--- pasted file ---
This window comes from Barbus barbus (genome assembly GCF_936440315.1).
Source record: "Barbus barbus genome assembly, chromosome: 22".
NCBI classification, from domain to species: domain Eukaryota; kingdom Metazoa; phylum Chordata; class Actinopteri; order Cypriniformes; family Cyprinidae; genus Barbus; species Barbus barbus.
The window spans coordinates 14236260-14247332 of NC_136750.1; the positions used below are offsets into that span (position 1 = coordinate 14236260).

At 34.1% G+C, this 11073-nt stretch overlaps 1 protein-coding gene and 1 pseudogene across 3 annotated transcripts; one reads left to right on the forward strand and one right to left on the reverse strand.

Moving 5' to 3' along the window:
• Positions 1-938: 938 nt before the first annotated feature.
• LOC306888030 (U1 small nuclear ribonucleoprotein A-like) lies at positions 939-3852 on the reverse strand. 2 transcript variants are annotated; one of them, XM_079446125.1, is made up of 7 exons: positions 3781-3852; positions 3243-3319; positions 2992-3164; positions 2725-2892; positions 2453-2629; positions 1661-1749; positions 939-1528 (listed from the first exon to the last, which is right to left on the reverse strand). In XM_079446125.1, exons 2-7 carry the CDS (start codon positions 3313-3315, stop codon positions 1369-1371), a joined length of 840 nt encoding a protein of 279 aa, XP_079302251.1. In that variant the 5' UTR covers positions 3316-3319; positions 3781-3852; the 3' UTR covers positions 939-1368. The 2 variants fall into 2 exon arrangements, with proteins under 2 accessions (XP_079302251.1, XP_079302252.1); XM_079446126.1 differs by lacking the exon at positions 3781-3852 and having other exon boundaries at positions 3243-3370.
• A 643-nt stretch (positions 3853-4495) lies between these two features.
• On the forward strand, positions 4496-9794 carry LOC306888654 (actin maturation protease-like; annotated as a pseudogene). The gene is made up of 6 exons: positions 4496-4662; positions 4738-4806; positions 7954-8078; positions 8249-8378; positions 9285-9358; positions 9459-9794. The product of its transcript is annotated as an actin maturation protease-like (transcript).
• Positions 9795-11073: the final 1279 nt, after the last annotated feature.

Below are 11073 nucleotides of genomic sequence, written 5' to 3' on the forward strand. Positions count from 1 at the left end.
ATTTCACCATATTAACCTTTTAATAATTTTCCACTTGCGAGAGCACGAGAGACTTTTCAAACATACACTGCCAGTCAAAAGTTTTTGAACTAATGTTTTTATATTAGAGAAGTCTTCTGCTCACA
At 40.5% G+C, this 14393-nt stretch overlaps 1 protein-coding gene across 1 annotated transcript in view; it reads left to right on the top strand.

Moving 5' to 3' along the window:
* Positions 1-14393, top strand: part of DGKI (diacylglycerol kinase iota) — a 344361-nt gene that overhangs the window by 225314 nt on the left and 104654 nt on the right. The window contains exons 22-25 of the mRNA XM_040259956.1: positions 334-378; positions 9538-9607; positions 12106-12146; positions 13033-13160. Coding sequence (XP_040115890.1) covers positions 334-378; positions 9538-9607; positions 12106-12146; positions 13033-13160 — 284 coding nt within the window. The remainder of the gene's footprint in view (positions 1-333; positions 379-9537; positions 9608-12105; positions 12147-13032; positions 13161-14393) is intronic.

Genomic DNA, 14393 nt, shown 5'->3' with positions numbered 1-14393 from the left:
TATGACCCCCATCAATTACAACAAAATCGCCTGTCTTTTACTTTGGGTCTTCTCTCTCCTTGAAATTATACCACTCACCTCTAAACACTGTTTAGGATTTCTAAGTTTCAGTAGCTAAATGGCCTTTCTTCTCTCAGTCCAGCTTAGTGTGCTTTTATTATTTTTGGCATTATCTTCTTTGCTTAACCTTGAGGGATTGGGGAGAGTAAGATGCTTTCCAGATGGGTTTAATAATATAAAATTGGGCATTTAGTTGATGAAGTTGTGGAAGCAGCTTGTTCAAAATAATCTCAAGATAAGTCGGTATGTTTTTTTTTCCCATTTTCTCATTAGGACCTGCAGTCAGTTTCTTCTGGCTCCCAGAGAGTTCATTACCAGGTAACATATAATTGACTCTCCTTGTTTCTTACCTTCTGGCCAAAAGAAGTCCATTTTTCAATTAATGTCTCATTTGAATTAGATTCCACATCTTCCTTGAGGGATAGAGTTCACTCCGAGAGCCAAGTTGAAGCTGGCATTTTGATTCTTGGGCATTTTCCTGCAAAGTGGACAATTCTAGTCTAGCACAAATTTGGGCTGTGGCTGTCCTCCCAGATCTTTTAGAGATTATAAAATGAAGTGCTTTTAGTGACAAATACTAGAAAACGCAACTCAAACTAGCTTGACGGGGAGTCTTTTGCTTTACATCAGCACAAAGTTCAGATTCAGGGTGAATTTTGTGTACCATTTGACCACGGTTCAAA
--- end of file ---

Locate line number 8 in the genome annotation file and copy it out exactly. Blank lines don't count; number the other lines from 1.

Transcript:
• LOC306888030 (U1 small nuclear ribonucleoprotein A-like) lies at positions 939-3852 on the reverse strand. 2 transcript variants are annotated; one of them, XM_079446125.1, is made up of 7 exons: positions 3781-3852; positions 3243-3319; positions 2992-3164; positions 2725-2892; positions 2453-2629; positions 1661-1749; positions 939-1528 (listed from the first exon to the last, which is right to left on the reverse strand). In XM_079446125.1, exons 2-7 carry the CDS (start codon positions 3313-3315, stop codon positions 1369-1371), a joined length of 840 nt encoding a protein of 279 aa, XP_079302251.1. In that variant the 5' UTR covers positions 3316-3319; positions 3781-3852; the 3' UTR covers positions 939-1368. The 2 variants fall into 2 exon arrangements, with proteins under 2 accessions (XP_079302251.1, XP_079302252.1); XM_079446126.1 differs by lacking the exon at positions 3781-3852 and having other exon boundaries at positions 3243-3370.